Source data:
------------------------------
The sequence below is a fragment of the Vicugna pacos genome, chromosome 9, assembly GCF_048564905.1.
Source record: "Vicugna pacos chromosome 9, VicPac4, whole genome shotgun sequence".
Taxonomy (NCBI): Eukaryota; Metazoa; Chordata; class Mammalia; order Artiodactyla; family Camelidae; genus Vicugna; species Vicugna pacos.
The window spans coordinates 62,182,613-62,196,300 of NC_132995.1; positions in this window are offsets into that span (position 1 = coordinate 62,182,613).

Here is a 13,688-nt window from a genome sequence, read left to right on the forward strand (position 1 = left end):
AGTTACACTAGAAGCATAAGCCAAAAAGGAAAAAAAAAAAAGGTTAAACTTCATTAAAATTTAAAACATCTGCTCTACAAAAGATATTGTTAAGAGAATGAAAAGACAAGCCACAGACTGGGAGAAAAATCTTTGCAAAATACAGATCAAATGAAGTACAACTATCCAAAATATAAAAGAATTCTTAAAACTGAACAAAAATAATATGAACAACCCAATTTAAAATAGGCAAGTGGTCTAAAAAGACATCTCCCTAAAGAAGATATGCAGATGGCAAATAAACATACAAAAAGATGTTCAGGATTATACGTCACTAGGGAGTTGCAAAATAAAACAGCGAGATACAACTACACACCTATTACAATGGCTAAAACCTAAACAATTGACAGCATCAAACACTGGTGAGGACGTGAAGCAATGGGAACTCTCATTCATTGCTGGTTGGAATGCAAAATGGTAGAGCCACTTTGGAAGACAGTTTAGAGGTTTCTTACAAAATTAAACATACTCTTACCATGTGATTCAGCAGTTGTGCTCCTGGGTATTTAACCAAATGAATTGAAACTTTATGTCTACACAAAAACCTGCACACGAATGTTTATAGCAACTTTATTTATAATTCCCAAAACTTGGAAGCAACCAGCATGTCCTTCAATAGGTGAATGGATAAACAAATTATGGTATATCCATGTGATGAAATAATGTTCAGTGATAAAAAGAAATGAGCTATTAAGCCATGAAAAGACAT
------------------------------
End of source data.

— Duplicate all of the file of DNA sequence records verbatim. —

The sequence below is a fragment of the Vicugna pacos genome, chromosome 9, assembly GCF_048564905.1.
Source record: "Vicugna pacos chromosome 9, VicPac4, whole genome shotgun sequence".
Taxonomy (NCBI): Eukaryota; Metazoa; Chordata; class Mammalia; order Artiodactyla; family Camelidae; genus Vicugna; species Vicugna pacos.
The window spans coordinates 62,182,613-62,196,300 of NC_132995.1; positions in this window are offsets into that span (position 1 = coordinate 62,182,613).

Here is a 13,688-nt window from a genome sequence, read left to right on the forward strand (position 1 = left end):
AGTTACACTAGAAGCATAAGCCAAAAAGGAAAAAAAAAAAAGGTTAAACTTCATTAAAATTTAAAACATCTGCTCTACAAAAGATATTGTTAAGAGAATGAAAAGACAAGCCACAGACTGGGAGAAAAATCTTTGCAAAATACAGATCAAATGAAGTACAACTATCCAAAATATAAAAGAATTCTTAAAACTGAACAAAAATAATATGAACAACCCAATTTAAAATAGGCAAGTGGTCTAAAAAGACATCTCCCTAAAGAAGATATGCAGATGGCAAATAAACATACAAAAAGATGTTCAGGATTATACGTCACTAGGGAGTTGCAAAATAAAACAGCGAGATACAACTACACACCTATTACAATGGCTAAAACCTAAACAATTGACAGCATCAAACACTGGTGAGGACGTGAAGCAATGGGAACTCTCATTCATTGCTGGTTGGAATGCAAAATGGTAGAGCCACTTTGGAAGACAGTTTAGAGGTTTCTTACAAAATTAAACATACTCTTACCATGTGATTCAGCAGTTGTGCTCCTGGGTATTTAACCAAATGAATTGAAACTTTATGTCTACACAAAAACCTGCACACGAATGTTTATAGCAACTTTATTTATAATTCCCAAAACTTGGAAGCAACCAGCATGTCCTTCAATAGGTGAATGGATAAACAAATTATGGTATATCCATGTGATGAAATAATGTTCAGTGATAAAAAGAAATGAGCTATTAAGCCATGAAAAGACAT